Procedure 2
As a Do Now, ask students to find the circumference given the radius of a circle and the area of a rectangle. They will need to review this in order to complete today’s activity. Allow 5 minutes to complete.
a. Review Do Now.
b. Tell students that they will complete an activity that will help them find the area of a circle.
c. Distribute handout titled “Area of a Circle.” Allow 20-25 minutes to complete.
d. Ask students to share their conclusion and formula for area of a circle. Write the formula for area on the board.
Journal Entry: Create and solve two problems where you have to apply your understanding of the circumference and area of a circle. Handout: Circumference and Area 1.
Observation, journal entry, Do Now

Day 3: Surface area of prisms and cylinders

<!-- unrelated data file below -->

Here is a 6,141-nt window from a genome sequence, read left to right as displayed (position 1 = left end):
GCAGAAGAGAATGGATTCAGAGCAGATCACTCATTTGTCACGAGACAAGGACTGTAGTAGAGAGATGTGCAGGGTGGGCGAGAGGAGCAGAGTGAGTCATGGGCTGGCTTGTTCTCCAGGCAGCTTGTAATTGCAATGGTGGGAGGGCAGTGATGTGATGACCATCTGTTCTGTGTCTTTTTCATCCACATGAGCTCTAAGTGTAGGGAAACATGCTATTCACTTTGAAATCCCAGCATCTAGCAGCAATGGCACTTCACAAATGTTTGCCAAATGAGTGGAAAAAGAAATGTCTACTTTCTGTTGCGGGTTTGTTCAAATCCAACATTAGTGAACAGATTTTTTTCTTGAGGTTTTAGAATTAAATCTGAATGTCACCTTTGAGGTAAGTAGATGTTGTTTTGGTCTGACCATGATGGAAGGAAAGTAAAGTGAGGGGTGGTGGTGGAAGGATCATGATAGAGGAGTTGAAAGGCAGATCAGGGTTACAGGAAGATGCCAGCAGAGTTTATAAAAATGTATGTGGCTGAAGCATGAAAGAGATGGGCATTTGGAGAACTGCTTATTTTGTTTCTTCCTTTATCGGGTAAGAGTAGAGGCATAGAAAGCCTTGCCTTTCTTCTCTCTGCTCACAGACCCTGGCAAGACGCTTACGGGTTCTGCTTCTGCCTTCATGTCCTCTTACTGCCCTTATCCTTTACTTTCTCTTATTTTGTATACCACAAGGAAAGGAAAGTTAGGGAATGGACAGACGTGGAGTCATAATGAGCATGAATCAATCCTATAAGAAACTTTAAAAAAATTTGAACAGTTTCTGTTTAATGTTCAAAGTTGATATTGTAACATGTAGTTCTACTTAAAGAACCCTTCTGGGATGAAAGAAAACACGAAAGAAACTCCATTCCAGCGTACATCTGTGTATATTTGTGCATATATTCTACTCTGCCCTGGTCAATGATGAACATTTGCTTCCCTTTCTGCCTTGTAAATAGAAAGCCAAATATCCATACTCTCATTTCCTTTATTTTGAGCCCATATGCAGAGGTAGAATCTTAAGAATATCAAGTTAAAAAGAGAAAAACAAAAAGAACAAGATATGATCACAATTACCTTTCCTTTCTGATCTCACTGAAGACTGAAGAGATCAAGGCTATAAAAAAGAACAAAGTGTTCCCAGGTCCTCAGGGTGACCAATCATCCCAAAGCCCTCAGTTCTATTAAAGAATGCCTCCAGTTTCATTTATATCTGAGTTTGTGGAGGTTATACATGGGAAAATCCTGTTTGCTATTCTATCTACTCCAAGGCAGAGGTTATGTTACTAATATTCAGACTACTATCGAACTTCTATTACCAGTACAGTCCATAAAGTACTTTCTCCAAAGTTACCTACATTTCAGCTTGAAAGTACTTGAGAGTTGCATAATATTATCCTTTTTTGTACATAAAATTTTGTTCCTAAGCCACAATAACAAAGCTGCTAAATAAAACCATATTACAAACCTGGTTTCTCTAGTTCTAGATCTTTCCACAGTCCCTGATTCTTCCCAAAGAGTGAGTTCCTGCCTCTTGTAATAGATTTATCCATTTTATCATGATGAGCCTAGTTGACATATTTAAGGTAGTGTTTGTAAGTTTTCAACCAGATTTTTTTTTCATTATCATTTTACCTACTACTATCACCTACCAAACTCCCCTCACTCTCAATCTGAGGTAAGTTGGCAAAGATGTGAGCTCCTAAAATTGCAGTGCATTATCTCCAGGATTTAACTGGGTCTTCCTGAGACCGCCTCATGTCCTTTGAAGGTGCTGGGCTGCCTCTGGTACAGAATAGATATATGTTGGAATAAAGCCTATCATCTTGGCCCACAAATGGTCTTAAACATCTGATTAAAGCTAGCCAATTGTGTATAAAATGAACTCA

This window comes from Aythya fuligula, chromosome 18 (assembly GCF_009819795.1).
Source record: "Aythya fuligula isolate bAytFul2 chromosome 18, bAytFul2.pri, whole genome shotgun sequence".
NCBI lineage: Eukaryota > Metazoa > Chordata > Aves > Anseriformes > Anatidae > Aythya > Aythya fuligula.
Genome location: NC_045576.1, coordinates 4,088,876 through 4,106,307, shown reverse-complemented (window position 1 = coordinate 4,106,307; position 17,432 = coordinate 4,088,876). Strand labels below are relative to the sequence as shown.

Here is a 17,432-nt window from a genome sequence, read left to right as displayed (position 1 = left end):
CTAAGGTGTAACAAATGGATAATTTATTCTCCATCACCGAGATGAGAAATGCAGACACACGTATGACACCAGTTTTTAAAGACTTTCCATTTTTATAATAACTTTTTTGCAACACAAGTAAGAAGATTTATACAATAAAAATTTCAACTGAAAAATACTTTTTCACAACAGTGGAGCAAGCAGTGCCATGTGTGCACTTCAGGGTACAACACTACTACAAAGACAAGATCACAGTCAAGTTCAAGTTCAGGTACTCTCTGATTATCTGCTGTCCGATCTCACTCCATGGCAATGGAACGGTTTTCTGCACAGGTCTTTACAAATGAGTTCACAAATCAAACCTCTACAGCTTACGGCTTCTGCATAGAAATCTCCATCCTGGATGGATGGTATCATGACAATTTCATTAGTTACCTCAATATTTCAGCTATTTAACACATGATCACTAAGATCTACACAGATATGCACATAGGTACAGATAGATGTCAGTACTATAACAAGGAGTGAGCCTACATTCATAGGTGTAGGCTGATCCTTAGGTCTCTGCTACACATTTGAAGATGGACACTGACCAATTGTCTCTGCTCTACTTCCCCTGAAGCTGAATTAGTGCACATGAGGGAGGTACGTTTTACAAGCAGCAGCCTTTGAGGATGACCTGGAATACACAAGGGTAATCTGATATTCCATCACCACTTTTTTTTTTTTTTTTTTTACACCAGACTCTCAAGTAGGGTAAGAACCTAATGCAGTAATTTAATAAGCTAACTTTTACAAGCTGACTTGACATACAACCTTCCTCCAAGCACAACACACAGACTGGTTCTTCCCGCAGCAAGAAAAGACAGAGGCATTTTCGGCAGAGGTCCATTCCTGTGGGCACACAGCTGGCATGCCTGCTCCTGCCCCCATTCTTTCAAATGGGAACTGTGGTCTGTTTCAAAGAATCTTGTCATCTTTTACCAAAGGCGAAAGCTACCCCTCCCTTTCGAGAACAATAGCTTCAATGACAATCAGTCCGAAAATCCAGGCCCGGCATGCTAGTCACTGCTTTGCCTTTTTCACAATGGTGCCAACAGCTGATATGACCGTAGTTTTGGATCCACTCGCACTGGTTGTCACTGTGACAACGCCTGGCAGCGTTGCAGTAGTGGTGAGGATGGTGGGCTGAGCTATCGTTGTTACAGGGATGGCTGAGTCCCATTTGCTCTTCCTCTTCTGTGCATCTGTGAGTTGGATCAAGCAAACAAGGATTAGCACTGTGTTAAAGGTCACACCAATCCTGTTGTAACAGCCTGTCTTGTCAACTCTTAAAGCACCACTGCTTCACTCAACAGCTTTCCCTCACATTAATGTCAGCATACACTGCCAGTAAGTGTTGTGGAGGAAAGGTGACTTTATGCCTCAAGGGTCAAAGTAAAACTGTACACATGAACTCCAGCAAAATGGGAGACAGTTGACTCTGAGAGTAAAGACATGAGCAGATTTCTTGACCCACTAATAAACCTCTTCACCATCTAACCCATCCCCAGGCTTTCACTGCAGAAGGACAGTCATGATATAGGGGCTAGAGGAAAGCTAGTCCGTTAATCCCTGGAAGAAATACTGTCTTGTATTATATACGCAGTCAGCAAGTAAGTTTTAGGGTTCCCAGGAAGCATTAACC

Students will explore surface area of three-dimensional figures.
Students will create three-dimensional figures using nets.
Students will solve problems involving surface area.
construction paper, scissors, tape, rulers
two- and three-dimensional objects
empty boxes (1 per pair)
Surface area, net, face, edge, vertices, two dimensional, three dimensional
Procedure 1
Group objects based on dimension and ask students to write why they think you have arranged the objects in this manner. Ask them to share their responses. Hopefully, they mention two and three dimensions. If not, introduce and define the terms.
a. Tell students that today they will be finding the surface area of three-dimensional figures.
b. Distribute empty boxes and rulers to each group. Ask students to complete handout titled “Surface area of rectangular prism.” (Allow 20 minutes to complete.)
c. Ask each group to share their method and formula for finding the surface area. Ask them explain their methods. Listen for opportunities to introduce the words: net, edge, face, and vertex.
d. Write all formulas on the board, and check with the class for accuracy. Draw a rectangular prism and label with words: edge, face, and vertex.
Procedure 2
Distribute construction paper, ruler scissors, compass, and tape to students.
a. Distribute handout titled “Surface area of a cylinder.”